Journal Day 10

 

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Our Hotel in Pipa, the Recanto De Sophie.

Minha Namorada (My Girlfriend) and I had finally arrived in Praia de Pipa. This city had one of the largest nightlife I have seen in Brazil – the streets actually are probably the quietest betwen 7-10 p.m., as everyone is inside getting food before they go out for the night. The street fills with giant crowds and become one large party every night. Given the relaxed drinking rules in Brazil, they don’t mind if you buy a beer from one bar, but then go wandering with the drink in hand (making sure to pay first). This is where I encountered the most amount of tourists during all of the my times to Brazil – our neighbors in the adjoining chalet were British, I overheard German a few times, and it was not out of place to overhear people speaking English in any bar. I really liked the city because it still felt like authentic Brazil, but my Portuguese was not what it is now (although I’m still far from fluent), so I did enjoy the tourist-nature of the city, so that menus were available in English, with most servers understanding me.

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Pipa is gorgeous, with pure white sand beaches, and gorgeous red sand beaches adjoining each other. There is a big cliff face to get down to the beaches though, with natural stairs built into the hillsides, so you need to be careful when walking – bars are mostly located on the beach (of course), but that means you eventually have to ascend the cliff at the end of the day when you might be slightly inebriated. This also means you should bring everything you need with you for the beach, as you probably won’t want to walk up and down those stairs just to grab your Sunscreen or a bottle of water.

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Red cliffs just outside of Pipa Beach

Minha Namorada and I spent the day at the beach, and then went to this beautiful bar that is only open in the evening to watch the sunset – Mirante Sunset Bar. There is a small cover charge to just be there, and the food is nothing to write home about, but the view is absolutely stunning. I took some pictures, but even they don’t do it justice. I highly recommend you visit to see for yourself. The bar doesn’t let too many people in, so that everyone can enjoy their time there, so I’d recommend getting there right as it opens, but every seat is designed to allow you to take in the breathtaking view.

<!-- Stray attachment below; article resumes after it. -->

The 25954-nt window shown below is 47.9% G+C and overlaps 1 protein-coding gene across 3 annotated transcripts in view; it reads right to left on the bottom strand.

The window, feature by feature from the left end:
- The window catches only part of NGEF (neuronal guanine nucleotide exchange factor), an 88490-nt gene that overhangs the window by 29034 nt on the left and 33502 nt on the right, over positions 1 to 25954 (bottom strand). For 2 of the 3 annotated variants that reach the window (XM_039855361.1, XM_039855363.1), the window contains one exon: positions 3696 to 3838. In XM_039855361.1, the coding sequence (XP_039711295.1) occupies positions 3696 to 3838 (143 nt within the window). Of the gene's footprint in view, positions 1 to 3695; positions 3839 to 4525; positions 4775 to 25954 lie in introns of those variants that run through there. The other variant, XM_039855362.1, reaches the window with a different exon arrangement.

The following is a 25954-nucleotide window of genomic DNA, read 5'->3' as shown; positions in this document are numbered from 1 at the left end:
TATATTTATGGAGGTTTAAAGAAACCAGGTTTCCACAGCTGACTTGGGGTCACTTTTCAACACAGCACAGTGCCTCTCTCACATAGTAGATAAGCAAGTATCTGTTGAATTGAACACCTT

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It rained briefly while we were there, but luckily the rain never tends to stay for long (it tends to be short, intense bursts), and even then the sun still shines while its raining. Sun Showers are actually my favourite type of weather – rain doesn’t really bother me when its 25 and I can still feel sun on the back of my neck.

Journal Entry Day 5

On my next day in Brazil, Minha Namorada (my girlfriend) and I went to a bunch of tourist locations.

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Saint Francis Church and Saint Anthony Convent
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Cabo Branco lighthouse next to the Ponta do Seixas

Now, Tourists in Brazil are generally not American, or English speaking. I only met one group of English-speaking people the entire time I was in Brazil, and it was on this day. They overheard Minha Namorada and I speaking, so came over to talk, and upon noticing my hat (at that time, a Toronto Blue Jays baseball cap) they recognized that I must be Canadian (I guess there aren’t that many American fans of Canadian teams). I assume they had the same experience with few English-speakers, otherwise they wouldn’t have struck up a conversation.

In fact, most of the tourists that I saw were from Argentina, which makes sense, as it is a very large Spanish speaking country that borders Brazil. I also found out that day just how similar Portuguese and Spanish are, as Minha Namorada gave directions and spoke briefly with some Argentinians who were lost, and later explained to me that she just spoke Portuguese to them, and they spoke Spanish, and they understood each other. I had previously believed that they were similar in the way that German and English are similar – singular words can often be understood in context, but I didn’t realize they were fairly mutually intelligible. In fact, since then, Minha Namorada has even watched an entire Columbian telenovela (soap opera) in Spanish without any difficulty, so clearly the languages are much more similar than I ever realized.

The architecture of downtown João Pessoa was very fascinating, which I only understood later when I remembered the fact that Northeastern Brazil used to be a dutch colony – which is very much reflected in the buildings. This is a very important part of the culture in Northeastern Brazil, with many Dutch Brazilians and the war helping to shape the country. Much like Canada was shaped by the battles between France and Britain, Brazil was shaped by the old world empires as well.

You can really see the dutch influences in parts of downtown, like Antenor Navarro Square:

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Zelma Brito [CC BY-SA 3.0 (https://creativecommons.org/licenses/by-sa/3.0)%5D
We also went to some cultural parks, and a science centre, but they were sadly all closed. It meant we got to walk around for free and see the large permanent exhibits that aren’t removed regularly, but I would have rather seen the full sites.

One important thing I realized though, is even if you are walking on sidewalks in Brazil, you need to wear bug repellent. I got bit by an ant in Brazil, and it actually made me stop walking it hurt so much. It felt like a painful cramp all of a sudden in my leg, and I had to ask Minha Namorada if we could cut the tour short and head back to the car… luckily, it only hurt for about 15-30 minutes, but I’ve never had an ant bite hurt that much before.

 

Recife

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Sandro Helmann [CC BY 2.0 (https://creativecommons.org/licenses/by/2.0)%5D, via Wikimedia Commons